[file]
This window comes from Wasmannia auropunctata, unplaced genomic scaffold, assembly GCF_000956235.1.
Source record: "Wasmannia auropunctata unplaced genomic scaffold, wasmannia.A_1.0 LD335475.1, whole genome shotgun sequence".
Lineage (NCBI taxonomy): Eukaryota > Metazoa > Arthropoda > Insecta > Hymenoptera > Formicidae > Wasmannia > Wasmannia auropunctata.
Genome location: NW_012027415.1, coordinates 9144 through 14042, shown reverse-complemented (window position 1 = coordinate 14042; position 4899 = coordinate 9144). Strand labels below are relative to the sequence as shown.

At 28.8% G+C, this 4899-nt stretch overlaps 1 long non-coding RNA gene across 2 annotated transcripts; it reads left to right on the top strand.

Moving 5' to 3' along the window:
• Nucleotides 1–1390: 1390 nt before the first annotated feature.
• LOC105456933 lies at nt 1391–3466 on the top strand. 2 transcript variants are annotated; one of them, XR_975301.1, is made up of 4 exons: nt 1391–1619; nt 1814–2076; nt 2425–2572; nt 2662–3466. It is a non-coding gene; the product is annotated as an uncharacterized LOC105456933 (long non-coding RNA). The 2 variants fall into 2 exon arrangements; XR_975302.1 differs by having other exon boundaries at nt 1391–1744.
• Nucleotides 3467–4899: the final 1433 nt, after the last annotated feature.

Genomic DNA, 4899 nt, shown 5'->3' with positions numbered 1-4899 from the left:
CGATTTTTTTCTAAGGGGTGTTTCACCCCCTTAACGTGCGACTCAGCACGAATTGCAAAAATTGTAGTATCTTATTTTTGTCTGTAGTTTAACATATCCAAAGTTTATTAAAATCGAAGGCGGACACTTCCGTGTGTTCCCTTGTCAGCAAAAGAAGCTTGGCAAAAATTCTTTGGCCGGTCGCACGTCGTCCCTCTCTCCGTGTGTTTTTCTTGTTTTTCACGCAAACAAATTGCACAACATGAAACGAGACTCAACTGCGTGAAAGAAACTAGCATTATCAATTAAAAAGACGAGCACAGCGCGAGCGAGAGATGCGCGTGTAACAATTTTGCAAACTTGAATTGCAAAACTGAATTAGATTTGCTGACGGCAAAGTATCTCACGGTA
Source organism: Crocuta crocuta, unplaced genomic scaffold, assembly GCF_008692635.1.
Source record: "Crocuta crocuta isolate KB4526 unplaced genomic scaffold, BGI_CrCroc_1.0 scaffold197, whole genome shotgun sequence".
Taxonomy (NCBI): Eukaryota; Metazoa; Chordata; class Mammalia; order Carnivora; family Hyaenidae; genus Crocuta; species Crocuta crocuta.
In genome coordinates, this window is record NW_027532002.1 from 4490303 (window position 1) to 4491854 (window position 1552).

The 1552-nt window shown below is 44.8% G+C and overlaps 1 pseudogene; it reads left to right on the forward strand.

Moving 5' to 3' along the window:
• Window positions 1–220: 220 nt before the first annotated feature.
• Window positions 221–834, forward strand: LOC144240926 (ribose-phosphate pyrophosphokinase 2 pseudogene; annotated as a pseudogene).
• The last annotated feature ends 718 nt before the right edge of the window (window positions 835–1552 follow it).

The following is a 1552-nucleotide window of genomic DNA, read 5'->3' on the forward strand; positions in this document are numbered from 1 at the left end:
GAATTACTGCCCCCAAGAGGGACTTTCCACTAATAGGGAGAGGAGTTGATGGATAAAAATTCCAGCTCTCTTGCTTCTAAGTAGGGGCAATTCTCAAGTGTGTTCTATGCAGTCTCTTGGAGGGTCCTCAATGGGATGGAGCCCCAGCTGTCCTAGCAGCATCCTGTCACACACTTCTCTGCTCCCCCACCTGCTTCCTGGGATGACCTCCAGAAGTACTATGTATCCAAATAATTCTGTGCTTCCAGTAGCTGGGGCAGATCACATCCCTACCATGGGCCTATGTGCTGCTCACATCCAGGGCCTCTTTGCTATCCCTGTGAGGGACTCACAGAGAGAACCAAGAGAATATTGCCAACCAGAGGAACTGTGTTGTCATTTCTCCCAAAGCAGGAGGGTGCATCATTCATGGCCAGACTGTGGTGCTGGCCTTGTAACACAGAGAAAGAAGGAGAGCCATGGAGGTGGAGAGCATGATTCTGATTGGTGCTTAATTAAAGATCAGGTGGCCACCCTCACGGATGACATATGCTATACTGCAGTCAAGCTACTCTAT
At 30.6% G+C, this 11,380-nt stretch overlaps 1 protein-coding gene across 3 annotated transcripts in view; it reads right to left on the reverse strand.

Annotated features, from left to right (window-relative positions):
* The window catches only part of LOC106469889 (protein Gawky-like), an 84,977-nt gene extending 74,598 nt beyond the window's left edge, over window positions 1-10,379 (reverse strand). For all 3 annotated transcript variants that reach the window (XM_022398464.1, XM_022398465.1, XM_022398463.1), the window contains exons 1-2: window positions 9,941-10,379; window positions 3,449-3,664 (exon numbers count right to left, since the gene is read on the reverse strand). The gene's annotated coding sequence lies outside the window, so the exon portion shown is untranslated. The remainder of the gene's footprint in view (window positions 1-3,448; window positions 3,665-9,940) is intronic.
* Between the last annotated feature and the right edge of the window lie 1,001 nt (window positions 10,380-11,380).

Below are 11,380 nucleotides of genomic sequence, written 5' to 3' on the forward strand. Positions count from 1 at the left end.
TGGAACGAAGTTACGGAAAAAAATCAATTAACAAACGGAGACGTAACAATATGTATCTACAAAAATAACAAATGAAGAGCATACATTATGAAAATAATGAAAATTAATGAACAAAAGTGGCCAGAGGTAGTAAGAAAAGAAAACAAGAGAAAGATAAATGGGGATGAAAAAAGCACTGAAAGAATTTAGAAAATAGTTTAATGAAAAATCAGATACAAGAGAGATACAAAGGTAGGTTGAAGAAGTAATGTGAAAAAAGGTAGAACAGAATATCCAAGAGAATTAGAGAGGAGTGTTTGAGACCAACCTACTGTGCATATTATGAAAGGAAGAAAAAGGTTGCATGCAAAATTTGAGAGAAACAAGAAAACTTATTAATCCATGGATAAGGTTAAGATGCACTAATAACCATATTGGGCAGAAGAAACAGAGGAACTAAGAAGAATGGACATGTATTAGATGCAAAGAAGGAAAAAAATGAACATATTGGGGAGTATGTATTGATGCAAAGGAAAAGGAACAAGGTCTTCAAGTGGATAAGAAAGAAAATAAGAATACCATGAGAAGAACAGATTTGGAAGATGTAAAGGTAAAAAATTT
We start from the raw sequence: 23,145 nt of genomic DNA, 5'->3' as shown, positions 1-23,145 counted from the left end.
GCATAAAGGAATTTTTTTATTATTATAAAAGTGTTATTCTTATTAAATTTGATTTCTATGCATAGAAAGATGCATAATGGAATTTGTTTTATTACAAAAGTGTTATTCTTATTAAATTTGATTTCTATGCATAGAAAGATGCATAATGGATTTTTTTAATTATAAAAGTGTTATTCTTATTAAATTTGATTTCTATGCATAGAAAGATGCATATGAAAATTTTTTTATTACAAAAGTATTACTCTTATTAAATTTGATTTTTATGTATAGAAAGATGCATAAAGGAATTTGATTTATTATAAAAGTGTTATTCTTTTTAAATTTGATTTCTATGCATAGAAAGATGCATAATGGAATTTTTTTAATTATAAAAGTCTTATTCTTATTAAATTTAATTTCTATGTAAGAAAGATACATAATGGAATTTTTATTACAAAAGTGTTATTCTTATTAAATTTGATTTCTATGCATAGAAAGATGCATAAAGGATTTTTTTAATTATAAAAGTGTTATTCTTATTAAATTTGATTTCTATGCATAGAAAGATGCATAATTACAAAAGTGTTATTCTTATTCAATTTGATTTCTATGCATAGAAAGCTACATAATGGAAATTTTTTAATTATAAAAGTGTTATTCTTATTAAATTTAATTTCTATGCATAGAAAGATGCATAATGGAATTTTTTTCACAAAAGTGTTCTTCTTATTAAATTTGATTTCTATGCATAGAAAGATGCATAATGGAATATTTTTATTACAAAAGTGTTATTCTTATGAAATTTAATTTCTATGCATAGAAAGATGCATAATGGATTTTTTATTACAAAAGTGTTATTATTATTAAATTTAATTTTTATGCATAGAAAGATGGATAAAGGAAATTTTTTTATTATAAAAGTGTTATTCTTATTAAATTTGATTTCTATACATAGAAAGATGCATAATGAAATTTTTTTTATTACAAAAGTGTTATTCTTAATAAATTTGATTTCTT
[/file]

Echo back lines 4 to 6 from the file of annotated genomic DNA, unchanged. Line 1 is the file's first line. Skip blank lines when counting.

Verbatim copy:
Genome location: NW_012027415.1, coordinates 9144 through 14042, shown reverse-complemented (window position 1 = coordinate 14042; position 4899 = coordinate 9144). Strand labels below are relative to the sequence as shown.

At 28.8% G+C, this 4899-nt stretch overlaps 1 long non-coding RNA gene across 2 annotated transcripts; it reads left to right on the top strand.

Moving 5' to 3' along the window: